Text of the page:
Prosperity not the only parameter in children’s development, says report

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Published: August 31, 2019 12:39:22 AM

India Child Well-being report highlights that prosperity is not the only parameter for children’s development

World Vision India,  child well being in India, IFMR Lead, IFMR Lead, Jharkhand, Kerala, Maharashtra, West Bengal, TelanganaIn terms of positive relationships—bonds at the community and other levels that contribute to a child’s well-being—Kerala slips down to 8th position, Maharashtra and Telangana perform poorly. (Representational image)

first glance, the report on child well-being in India, released by World Vision India and IFMR Lead, speaks well of the state of India’s children, but a closer look reveals gaps in performance of even the prosperous states. Using the same methodology as HDI, the report offers a composite index for child well-being. While Kerala (0.76) and Tamil Nadu (0.67) have the best showings, Jharkhand and Madhya Pradesh, known human development laggards, are at the bottom. The report also presents separate indices, and, here, some of the well-governed, and otherwise developed states fall short. The report finds that states like Maharashtra and Gujarat, which have high incomes (prosperity), fare poorly in terms of some indicators. Maharashtra (0.56) is at the 21st position, and Gujarat (0.55) is placed 22nd.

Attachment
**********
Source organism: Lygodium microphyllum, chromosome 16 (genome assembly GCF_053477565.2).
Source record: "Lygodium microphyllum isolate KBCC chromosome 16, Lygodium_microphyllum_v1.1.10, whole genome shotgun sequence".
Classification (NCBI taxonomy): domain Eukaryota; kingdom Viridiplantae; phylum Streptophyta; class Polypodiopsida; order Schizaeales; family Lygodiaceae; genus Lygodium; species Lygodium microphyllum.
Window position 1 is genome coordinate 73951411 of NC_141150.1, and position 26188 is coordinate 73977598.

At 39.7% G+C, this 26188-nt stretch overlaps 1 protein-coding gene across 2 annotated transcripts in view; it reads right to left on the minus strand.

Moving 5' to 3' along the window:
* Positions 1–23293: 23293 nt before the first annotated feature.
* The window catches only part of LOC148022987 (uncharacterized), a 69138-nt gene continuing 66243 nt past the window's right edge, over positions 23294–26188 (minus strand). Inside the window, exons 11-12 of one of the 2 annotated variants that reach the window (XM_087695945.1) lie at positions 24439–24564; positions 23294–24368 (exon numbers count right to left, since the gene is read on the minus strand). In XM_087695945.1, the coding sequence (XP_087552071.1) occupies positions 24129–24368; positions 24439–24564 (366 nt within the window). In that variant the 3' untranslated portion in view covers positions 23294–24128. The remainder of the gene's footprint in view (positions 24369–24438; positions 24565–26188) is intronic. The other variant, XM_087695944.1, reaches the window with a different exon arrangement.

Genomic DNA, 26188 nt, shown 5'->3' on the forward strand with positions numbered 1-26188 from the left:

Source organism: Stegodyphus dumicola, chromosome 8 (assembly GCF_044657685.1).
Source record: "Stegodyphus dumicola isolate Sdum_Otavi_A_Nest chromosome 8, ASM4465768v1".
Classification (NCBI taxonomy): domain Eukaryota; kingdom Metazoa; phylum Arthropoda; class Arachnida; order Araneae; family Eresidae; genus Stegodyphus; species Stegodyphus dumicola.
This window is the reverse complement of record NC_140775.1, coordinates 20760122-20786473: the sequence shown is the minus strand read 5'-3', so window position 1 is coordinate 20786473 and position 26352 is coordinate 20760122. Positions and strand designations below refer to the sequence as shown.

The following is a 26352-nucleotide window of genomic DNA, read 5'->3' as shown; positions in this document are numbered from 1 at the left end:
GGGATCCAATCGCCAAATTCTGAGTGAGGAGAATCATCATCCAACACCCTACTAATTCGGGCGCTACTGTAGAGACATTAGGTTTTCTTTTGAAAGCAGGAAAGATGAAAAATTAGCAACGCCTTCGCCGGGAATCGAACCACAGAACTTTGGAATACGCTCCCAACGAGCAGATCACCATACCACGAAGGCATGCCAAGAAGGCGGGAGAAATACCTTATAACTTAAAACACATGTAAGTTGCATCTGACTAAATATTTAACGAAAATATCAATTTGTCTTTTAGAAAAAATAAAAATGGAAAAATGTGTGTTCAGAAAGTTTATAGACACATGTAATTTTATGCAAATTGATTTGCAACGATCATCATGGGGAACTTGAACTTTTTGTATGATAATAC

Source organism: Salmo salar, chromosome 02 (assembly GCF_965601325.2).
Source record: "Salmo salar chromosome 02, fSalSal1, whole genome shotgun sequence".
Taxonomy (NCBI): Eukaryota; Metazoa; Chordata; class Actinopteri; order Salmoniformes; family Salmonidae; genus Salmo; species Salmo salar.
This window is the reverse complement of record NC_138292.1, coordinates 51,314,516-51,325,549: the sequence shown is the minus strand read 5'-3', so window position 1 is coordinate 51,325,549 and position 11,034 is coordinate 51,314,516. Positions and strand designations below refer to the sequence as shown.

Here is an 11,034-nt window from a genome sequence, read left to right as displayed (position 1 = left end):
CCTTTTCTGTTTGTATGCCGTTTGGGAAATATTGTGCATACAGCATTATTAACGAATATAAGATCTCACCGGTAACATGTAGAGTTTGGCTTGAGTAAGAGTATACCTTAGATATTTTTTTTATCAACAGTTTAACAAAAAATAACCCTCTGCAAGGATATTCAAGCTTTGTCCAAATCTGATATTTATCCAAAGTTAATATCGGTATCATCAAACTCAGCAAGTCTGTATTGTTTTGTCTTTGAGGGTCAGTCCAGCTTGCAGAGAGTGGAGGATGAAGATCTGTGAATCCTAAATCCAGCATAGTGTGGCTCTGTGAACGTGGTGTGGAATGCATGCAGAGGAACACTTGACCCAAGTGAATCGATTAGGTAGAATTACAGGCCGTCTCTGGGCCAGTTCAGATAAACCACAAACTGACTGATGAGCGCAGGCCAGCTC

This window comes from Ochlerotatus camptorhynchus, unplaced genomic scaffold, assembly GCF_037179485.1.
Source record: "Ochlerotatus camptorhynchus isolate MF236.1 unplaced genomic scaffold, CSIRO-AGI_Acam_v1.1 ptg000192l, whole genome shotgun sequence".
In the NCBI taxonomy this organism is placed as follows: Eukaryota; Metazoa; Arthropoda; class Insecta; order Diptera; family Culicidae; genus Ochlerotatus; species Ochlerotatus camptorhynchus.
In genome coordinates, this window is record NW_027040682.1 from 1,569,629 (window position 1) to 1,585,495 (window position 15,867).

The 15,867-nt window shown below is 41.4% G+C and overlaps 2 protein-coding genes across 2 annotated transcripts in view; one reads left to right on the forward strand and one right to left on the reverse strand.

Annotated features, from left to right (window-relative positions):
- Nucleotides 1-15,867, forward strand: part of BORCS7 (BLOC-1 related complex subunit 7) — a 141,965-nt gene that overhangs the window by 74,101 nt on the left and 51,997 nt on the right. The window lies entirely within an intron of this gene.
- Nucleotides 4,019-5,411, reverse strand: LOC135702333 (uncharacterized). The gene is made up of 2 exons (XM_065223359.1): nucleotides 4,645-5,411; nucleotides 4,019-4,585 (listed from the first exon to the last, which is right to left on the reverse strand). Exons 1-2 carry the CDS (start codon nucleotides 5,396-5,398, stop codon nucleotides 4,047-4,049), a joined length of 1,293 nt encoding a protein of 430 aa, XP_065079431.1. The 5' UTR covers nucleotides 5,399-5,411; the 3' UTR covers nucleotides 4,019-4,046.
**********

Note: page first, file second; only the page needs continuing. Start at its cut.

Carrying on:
Besides, overall rankings do not directly correlate with performance on individual factors. West Bengal, for instance, is placed 11th on the composite index, but ends up having a higher position on the health development indicator. In terms of positive relationships—bonds at the community and other levels that contribute to a child’s well-being—Kerala slips down to 8th position, Maharashtra and Telangana perform poorly. Interestingly, six of the seven north-eastern states—excluding Sikkim—are in the top seven. In the third dimension, protective contexts, which observes children’s livelihood and its effect—from exploitation and education to adolescent pregnancy—Sikkim leads other states. The report, thus, highlights the need for regionally-targeted policy reorientation to better cater to children’s needs. To ensure that India’s future generation is physically healthy and mentally sound, it is crucial that states acknowledge and address the nuances of their strengths and shortcomings.

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